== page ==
|(c) David Gill|
This consultation deals with proposed changes to the Treasure Act 1996 (‘the Act’), its associated Codes of Practice (‘the Codes’) and the process for finds that may be treasure following a review of the treasure process. The aim of the Act is to ensure that important archaeological items are preserved in public collections.
We propose to improve the treasure process so that it is more efficient, that it is focused on the aim of preserving significant finds for public collections, and that it is more rational and easier to understand. We are also keen to ensure that there is a sustainable future for the treasure process.
The aim of the consultation is to gather views on the proposed changes, and obtain information that will help us to assess the impact of these changes on groups and individuals. We also ask for opinions, suggestions and evidence which will support the development of future policies on the Act, the Codes and the treasure process.There are 32 questions that are raised.
The so-called Crosby Garrett helmet is cited as an example of why the Treasure Act 1996 needs to be revised.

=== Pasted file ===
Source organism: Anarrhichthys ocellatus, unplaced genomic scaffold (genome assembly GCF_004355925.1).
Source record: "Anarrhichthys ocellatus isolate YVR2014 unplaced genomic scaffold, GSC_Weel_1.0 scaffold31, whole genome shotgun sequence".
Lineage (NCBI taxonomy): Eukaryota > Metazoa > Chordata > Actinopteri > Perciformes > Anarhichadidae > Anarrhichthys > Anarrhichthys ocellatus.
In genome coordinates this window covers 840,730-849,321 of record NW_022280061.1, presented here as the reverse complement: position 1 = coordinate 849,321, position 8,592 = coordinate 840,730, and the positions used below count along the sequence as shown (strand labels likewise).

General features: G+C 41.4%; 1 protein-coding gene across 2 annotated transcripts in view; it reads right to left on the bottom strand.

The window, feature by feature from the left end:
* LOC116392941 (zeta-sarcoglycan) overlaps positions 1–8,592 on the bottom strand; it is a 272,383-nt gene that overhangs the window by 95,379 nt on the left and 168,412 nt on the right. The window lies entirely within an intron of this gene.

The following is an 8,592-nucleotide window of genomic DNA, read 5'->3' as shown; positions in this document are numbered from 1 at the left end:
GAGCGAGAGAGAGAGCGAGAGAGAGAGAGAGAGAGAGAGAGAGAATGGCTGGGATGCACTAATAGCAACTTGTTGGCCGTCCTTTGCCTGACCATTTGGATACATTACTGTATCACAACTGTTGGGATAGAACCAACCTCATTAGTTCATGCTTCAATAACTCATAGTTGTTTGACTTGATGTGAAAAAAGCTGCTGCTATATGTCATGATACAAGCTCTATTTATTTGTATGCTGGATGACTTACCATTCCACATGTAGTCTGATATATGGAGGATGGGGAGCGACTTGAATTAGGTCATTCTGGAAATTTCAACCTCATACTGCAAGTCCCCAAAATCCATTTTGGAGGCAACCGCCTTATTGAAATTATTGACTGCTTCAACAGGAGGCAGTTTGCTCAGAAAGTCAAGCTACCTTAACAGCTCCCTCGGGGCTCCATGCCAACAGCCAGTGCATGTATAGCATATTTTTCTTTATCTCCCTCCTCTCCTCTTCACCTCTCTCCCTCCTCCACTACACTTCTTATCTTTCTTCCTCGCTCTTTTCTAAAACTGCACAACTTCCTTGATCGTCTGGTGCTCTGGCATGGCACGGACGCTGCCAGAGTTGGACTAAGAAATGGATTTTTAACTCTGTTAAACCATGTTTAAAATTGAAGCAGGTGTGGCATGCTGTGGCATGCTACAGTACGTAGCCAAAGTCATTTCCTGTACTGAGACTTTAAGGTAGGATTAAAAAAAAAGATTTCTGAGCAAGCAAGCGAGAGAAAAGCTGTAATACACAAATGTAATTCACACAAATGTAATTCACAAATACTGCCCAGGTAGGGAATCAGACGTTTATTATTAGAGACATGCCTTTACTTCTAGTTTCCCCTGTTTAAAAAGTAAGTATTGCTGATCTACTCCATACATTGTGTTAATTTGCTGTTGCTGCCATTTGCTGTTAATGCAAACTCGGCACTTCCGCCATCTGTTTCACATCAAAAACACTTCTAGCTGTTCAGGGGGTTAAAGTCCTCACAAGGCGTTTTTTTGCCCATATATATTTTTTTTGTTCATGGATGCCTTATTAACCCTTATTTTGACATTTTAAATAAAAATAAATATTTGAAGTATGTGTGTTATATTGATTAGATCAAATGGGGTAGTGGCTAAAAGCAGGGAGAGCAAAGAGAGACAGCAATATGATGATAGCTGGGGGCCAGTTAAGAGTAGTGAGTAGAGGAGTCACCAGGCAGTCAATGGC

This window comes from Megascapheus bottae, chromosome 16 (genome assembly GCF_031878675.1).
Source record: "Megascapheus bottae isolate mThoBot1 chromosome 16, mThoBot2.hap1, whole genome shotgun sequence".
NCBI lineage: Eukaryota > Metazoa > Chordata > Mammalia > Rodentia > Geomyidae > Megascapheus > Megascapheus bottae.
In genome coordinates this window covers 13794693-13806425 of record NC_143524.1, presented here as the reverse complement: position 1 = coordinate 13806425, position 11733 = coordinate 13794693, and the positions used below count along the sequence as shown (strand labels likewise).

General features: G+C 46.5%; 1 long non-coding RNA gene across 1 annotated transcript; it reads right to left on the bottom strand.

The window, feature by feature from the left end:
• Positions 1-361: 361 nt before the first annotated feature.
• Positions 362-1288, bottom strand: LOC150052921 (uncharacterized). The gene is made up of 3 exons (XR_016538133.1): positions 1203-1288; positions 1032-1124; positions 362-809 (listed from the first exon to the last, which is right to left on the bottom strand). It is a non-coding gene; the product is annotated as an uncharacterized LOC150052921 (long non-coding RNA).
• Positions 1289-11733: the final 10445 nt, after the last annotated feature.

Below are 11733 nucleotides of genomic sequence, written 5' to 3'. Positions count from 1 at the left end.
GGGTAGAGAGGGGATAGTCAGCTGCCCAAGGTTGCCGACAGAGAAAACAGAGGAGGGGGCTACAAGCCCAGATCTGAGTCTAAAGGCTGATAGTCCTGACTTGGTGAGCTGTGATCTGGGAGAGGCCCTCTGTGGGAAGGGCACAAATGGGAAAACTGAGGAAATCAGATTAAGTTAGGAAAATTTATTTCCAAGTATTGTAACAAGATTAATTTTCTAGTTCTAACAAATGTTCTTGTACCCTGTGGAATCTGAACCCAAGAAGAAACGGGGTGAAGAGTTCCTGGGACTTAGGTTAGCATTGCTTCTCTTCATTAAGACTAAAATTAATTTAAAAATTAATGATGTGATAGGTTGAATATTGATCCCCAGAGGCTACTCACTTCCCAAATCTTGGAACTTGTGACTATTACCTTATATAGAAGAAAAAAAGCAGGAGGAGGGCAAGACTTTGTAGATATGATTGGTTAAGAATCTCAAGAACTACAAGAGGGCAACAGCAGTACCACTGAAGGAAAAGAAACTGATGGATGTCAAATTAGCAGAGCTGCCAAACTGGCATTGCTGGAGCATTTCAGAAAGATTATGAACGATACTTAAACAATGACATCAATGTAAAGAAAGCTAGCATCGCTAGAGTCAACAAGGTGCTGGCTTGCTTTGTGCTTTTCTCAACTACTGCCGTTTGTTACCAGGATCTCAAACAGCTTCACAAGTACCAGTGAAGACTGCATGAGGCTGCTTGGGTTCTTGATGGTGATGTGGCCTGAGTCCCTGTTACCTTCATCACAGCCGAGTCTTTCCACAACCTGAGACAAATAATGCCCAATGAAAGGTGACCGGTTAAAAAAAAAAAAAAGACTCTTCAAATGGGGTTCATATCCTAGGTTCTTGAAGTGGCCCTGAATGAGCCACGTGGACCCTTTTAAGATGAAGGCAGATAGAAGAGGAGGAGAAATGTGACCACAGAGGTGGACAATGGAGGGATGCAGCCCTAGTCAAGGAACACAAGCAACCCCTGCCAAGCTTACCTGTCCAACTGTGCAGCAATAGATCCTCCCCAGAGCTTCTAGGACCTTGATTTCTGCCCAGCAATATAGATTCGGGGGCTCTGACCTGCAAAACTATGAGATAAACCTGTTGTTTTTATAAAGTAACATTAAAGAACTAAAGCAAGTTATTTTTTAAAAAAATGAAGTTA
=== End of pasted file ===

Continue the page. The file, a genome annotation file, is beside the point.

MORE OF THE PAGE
Since the introduction of the Act, certain important finds such as the Crosby Garret helmet have not been acquired by a public institution but have been sold on the open market because they did not meet the definition of treasure.The helmet has featured in news stories related to the consultation (e.g. The Guardian). The implications of the Treasure Act for such pieces were discussed in forum piece, 'The Portable Antiquities Scheme and the Treasure Act: Protecting the Archaeology of England and Wales?', in the Papers of the Institute of Archaeology (2010) [link]. There is even a specific section entitled, 'The Treasure Act: Time for Revision?'. The concluding section, 'The Portable Antiquities Scheme and the Treasure Act: Protecting the Archaeology of England and Wales? Reply to Austin, Barford, Moshenska, Renfrew and Worrell' [link], even comments:
The Crosby Garrett helmet affair has added momentum to enhancing the Treasure Act. Several contributors responding to the forum piece discuss its inadequacy. Renfrew noted the need ‘to expand the definition of Treasure to include groups of two or more objects of base metal of the Roman or Anglo-Saxon periods.’ Austin also accepts that the Act is ‘overdue for review.’ Moshenska acknowledges that a ‘revision’ to the Treasure Act would be an appropriate response to what he terms ‘the frustrating losses and damage to heritage’ that the original forum piece highlights.It is not clear why it had taken nearly nine years for DCMS to respond to these concerns.
It is disappointing to see a public consultation citing a Wikipedia article as the source for the Crosby Garret helmet. (Would academics find this acceptable from their students?) My own views on the helmet can be found in 'Context matters: The So-called Crosby Garrett Helmet' [link].